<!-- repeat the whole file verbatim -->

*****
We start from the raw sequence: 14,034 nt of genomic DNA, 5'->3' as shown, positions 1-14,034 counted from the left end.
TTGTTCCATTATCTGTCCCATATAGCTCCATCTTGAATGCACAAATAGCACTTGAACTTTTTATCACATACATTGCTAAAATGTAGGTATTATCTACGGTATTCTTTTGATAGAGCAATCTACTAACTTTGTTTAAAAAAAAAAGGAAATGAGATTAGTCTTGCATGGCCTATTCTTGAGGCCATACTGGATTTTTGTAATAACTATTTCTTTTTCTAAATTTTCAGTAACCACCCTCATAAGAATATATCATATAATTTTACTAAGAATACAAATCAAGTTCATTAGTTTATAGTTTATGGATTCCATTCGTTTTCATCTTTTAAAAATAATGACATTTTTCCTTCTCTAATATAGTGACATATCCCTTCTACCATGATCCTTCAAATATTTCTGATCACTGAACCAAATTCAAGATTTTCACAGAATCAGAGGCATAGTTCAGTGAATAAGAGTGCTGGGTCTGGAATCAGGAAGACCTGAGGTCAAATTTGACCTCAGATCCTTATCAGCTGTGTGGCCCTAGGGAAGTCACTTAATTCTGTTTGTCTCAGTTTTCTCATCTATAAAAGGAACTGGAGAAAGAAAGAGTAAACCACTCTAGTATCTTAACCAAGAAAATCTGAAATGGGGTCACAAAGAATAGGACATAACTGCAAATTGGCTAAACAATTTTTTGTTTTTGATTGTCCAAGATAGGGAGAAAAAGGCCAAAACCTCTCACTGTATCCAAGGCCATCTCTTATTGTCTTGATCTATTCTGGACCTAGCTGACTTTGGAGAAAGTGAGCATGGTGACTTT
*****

We start from the raw sequence: 14,034 nt of genomic DNA, 5'->3' as shown, positions 1-14,034 counted from the left end.
TTGTTCCATTATCTGTCCCATATAGCTCCATCTTGAATGCACAAATAGCACTTGAACTTTTTATCACATACATTGCTAAAATGTAGGTATTATCTACGGTATTCTTTTGATAGAGCAATCTACTAACTTTGTTTAAAAAAAAAAGGAAATGAGATTAGTCTTGCATGGCCTATTCTTGAGGCCATACTGGATTTTTGTAATAACTATTTCTTTTTCTAAATTTTCAGTAACCACCCTCATAAGAATATATCATATAATTTTACTAAGAATACAAATCAAGTTCATTAGTTTATAGTTTATGGATTCCATTCGTTTTCATCTTTTAAAAATAATGACATTTTTCCTTCTCTAATATAGTGACATATCCCTTCTACCATGATCCTTCAAATATTTCTGATCACTGAACCAAATTCAAGATTTTCACAGAATCAGAGGCATAGTTCAGTGAATAAGAGTGCTGGGTCTGGAATCAGGAAGACCTGAGGTCAAATTTGACCTCAGATCCTTATCAGCTGTGTGGCCCTAGGGAAGTCACTTAATTCTGTTTGTCTCAGTTTTCTCATCTATAAAAGGAACTGGAGAAAGAAAGAGTAAACCACTCTAGTATCTTAACCAAGAAAATCTGAAATGGGGTCACAAAGAATAGGACATAACTGCAAATTGGCTAAACAATTTTTTGTTTTTGATTGTCCAAGATAGGGAGAAAAAGGCCAAAACCTCTCACTGTATCCAAGGCCATCTCTTATTGTCTTGATCTATTCTGGACCTAGCTGACTTTGGAGAAAGTGAGCATGGTGACTTT